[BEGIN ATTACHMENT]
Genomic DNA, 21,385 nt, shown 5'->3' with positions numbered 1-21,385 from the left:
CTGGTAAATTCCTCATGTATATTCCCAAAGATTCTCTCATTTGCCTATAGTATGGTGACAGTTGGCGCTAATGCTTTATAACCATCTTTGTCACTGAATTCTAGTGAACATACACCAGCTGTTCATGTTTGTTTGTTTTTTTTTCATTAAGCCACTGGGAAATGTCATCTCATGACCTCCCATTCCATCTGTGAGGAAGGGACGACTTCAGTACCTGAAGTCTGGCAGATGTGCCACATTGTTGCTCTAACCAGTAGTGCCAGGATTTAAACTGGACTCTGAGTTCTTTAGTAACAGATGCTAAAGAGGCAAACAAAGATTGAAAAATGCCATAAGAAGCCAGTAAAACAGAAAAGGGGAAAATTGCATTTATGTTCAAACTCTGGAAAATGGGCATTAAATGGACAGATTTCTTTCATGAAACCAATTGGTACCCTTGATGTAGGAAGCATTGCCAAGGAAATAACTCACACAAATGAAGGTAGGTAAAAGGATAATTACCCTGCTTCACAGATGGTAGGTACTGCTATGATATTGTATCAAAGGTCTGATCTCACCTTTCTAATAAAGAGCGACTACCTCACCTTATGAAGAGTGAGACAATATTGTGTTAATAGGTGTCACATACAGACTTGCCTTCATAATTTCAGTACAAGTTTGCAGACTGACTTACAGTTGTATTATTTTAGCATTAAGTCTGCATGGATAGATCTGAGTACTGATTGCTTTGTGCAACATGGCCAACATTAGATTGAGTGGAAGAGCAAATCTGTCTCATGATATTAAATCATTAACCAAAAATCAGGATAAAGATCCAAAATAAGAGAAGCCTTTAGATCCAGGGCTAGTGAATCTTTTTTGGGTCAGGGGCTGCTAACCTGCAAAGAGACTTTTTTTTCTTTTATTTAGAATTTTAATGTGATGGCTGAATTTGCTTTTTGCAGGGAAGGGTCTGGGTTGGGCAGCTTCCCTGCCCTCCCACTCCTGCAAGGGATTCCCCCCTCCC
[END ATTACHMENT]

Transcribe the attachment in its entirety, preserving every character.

Genomic DNA, 21,385 nt, shown 5'->3' with positions numbered 1-21,385 from the left:
CTGGTAAATTCCTCATGTATATTCCCAAAGATTCTCTCATTTGCCTATAGTATGGTGACAGTTGGCGCTAATGCTTTATAACCATCTTTGTCACTGAATTCTAGTGAACATACACCAGCTGTTCATGTTTGTTTGTTTTTTTTTCATTAAGCCACTGGGAAATGTCATCTCATGACCTCCCATTCCATCTGTGAGGAAGGGACGACTTCAGTACCTGAAGTCTGGCAGATGTGCCACATTGTTGCTCTAACCAGTAGTGCCAGGATTTAAACTGGACTCTGAGTTCTTTAGTAACAGATGCTAAAGAGGCAAACAAAGATTGAAAAATGCCATAAGAAGCCAGTAAAACAGAAAAGGGGAAAATTGCATTTATGTTCAAACTCTGGAAAATGGGCATTAAATGGACAGATTTCTTTCATGAAACCAATTGGTACCCTTGATGTAGGAAGCATTGCCAAGGAAATAACTCACACAAATGAAGGTAGGTAAAAGGATAATTACCCTGCTTCACAGATGGTAGGTACTGCTATGATATTGTATCAAAGGTCTGATCTCACCTTTCTAATAAAGAGCGACTACCTCACCTTATGAAGAGTGAGACAATATTGTGTTAATAGGTGTCACATACAGACTTGCCTTCATAATTTCAGTACAAGTTTGCAGACTGACTTACAGTTGTATTATTTTAGCATTAAGTCTGCATGGATAGATCTGAGTACTGATTGCTTTGTGCAACATGGCCAACATTAGATTGAGTGGAAGAGCAAATCTGTCTCATGATATTAAATCATTAACCAAAAATCAGGATAAAGATCCAAAATAAGAGAAGCCTTTAGATCCAGGGCTAGTGAATCTTTTTTGGGTCAGGGGCTGCTAACCTGCAAAGAGACTTTTTTTTCTTTTATTTAGAATTTTAATGTGATGGCTGAATTTGCTTTTTGCAGGGAAGGGTCTGGGTTGGGCAGCTTCCCTGCCCTCCCACTCCTGCAAGGGATTCCCCCCTCCC